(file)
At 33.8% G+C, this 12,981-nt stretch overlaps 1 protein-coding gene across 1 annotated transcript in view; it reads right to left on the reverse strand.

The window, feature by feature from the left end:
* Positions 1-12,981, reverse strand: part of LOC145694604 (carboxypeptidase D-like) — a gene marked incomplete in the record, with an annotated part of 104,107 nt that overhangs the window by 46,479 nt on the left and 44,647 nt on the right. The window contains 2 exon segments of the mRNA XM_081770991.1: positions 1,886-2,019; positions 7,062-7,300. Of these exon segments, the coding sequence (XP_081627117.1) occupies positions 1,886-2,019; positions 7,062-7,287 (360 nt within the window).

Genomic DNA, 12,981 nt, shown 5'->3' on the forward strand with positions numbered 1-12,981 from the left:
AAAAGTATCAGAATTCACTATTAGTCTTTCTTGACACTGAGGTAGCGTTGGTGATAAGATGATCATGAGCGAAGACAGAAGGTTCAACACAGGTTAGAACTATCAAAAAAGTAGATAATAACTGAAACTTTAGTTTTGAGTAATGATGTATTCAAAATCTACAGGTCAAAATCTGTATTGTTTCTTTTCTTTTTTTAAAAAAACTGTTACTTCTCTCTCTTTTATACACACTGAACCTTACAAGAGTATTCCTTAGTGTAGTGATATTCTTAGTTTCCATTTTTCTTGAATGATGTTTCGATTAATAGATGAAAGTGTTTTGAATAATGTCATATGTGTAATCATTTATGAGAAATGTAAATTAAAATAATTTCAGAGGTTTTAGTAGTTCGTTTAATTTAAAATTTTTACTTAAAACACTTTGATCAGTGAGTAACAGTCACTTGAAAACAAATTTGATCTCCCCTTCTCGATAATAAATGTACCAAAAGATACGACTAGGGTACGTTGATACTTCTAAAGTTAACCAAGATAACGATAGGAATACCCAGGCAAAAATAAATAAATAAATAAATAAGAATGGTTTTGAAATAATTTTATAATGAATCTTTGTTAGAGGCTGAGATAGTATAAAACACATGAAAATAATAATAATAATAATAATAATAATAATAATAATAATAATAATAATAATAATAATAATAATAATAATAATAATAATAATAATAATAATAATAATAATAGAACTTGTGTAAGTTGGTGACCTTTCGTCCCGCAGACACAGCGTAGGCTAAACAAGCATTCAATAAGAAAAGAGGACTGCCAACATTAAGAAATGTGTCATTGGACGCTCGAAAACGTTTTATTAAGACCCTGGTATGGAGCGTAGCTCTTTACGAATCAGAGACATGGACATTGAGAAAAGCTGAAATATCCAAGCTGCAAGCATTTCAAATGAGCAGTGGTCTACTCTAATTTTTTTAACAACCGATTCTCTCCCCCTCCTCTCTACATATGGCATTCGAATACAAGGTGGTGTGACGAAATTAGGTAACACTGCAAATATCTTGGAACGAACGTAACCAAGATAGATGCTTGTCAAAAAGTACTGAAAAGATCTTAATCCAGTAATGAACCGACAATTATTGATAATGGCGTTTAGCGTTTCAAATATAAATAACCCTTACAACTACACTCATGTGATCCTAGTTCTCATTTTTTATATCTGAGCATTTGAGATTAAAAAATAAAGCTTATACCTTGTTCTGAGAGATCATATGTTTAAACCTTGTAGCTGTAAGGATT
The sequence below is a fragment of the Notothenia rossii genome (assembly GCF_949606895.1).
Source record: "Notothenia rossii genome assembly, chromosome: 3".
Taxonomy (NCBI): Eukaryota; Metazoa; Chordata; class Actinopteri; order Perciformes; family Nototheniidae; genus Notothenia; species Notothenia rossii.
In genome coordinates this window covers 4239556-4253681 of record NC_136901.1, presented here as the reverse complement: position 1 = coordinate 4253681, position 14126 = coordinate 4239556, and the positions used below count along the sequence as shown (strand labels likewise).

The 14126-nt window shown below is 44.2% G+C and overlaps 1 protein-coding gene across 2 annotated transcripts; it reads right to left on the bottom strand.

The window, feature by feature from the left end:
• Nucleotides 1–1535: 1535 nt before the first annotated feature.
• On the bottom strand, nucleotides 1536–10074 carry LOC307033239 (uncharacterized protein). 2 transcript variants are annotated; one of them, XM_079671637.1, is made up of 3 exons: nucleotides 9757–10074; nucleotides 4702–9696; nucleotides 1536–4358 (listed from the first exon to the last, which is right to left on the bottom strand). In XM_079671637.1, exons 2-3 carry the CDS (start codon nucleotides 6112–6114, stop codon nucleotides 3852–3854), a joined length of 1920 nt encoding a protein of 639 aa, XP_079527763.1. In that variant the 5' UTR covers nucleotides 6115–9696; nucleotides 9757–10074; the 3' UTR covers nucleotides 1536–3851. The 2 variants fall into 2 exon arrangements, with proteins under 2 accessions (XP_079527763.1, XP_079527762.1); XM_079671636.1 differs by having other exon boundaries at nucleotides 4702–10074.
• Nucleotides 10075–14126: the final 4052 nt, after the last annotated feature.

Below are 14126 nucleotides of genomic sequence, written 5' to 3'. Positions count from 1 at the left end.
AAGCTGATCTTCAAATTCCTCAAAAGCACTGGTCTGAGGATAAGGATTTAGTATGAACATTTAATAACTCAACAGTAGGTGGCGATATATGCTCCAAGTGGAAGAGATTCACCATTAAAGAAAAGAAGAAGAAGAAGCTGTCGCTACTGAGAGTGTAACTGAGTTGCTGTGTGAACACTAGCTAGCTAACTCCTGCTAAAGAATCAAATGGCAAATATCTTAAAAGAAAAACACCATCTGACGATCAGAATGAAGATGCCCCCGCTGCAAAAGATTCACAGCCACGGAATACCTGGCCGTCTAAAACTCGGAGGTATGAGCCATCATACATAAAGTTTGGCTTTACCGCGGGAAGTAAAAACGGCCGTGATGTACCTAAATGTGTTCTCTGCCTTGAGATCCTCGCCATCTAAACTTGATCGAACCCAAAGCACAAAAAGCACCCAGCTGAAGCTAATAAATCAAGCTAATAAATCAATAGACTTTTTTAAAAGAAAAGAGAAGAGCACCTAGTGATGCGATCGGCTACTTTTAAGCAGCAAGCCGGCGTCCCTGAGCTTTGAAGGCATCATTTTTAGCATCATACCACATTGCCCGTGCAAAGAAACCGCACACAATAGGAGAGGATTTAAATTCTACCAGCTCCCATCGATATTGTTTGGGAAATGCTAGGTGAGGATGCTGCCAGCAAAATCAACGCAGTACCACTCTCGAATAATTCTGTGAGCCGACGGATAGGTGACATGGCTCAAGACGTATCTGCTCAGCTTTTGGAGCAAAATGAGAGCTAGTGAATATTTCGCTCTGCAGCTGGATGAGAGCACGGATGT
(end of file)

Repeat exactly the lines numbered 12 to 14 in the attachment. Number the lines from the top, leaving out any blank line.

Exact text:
• Nucleotides 1–1535: 1535 nt before the first annotated feature.
• On the bottom strand, nucleotides 1536–10074 carry LOC307033239 (uncharacterized protein). 2 transcript variants are annotated; one of them, XM_079671637.1, is made up of 3 exons: nucleotides 9757–10074; nucleotides 4702–9696; nucleotides 1536–4358 (listed from the first exon to the last, which is right to left on the bottom strand). In XM_079671637.1, exons 2-3 carry the CDS (start codon nucleotides 6112–6114, stop codon nucleotides 3852–3854), a joined length of 1920 nt encoding a protein of 639 aa, XP_079527763.1. In that variant the 5' UTR covers nucleotides 6115–9696; nucleotides 9757–10074; the 3' UTR covers nucleotides 1536–3851. The 2 variants fall into 2 exon arrangements, with proteins under 2 accessions (XP_079527763.1, XP_079527762.1); XM_079671636.1 differs by having other exon boundaries at nucleotides 4702–10074.
• Nucleotides 10075–14126: the final 4052 nt, after the last annotated feature.